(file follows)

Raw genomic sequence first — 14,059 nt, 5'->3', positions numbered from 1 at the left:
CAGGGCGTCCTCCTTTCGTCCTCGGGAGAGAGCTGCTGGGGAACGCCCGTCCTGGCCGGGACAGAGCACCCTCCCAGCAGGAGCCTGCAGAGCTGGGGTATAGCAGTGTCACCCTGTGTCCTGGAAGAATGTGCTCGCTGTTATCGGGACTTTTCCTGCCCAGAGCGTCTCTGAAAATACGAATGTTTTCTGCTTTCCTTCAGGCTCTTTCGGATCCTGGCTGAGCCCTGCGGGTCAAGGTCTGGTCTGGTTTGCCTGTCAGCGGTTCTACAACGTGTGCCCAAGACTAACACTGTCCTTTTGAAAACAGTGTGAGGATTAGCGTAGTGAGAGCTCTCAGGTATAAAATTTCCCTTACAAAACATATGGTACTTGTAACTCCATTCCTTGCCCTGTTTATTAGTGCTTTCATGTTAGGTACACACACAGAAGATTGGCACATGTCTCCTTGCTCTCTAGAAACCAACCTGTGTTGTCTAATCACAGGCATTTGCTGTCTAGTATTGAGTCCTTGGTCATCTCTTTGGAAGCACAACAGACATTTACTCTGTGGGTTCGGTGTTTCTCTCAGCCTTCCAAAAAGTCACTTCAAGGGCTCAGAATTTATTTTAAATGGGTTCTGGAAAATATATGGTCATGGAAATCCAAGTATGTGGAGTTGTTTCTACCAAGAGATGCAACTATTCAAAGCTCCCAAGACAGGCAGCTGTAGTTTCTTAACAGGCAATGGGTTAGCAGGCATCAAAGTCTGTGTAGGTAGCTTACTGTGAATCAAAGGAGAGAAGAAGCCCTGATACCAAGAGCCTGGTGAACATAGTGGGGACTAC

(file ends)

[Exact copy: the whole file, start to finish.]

Raw genomic sequence first — 14,059 nt, 5'->3', positions numbered from 1 at the left:
CAGGGCGTCCTCCTTTCGTCCTCGGGAGAGAGCTGCTGGGGAACGCCCGTCCTGGCCGGGACAGAGCACCCTCCCAGCAGGAGCCTGCAGAGCTGGGGTATAGCAGTGTCACCCTGTGTCCTGGAAGAATGTGCTCGCTGTTATCGGGACTTTTCCTGCCCAGAGCGTCTCTGAAAATACGAATGTTTTCTGCTTTCCTTCAGGCTCTTTCGGATCCTGGCTGAGCCCTGCGGGTCAAGGTCTGGTCTGGTTTGCCTGTCAGCGGTTCTACAACGTGTGCCCAAGACTAACACTGTCCTTTTGAAAACAGTGTGAGGATTAGCGTAGTGAGAGCTCTCAGGTATAAAATTTCCCTTACAAAACATATGGTACTTGTAACTCCATTCCTTGCCCTGTTTATTAGTGCTTTCATGTTAGGTACACACACAGAAGATTGGCACATGTCTCCTTGCTCTCTAGAAACCAACCTGTGTTGTCTAATCACAGGCATTTGCTGTCTAGTATTGAGTCCTTGGTCATCTCTTTGGAAGCACAACAGACATTTACTCTGTGGGTTCGGTGTTTCTCTCAGCCTTCCAAAAAGTCACTTCAAGGGCTCAGAATTTATTTTAAATGGGTTCTGGAAAATATATGGTCATGGAAATCCAAGTATGTGGAGTTGTTTCTACCAAGAGATGCAACTATTCAAAGCTCCCAAGACAGGCAGCTGTAGTTTCTTAACAGGCAATGGGTTAGCAGGCATCAAAGTCTGTGTAGGTAGCTTACTGTGAATCAAAGGAGAGAAGAAGCCCTGATACCAAGAGCCTGGTGAACATAGTGGGGACTAC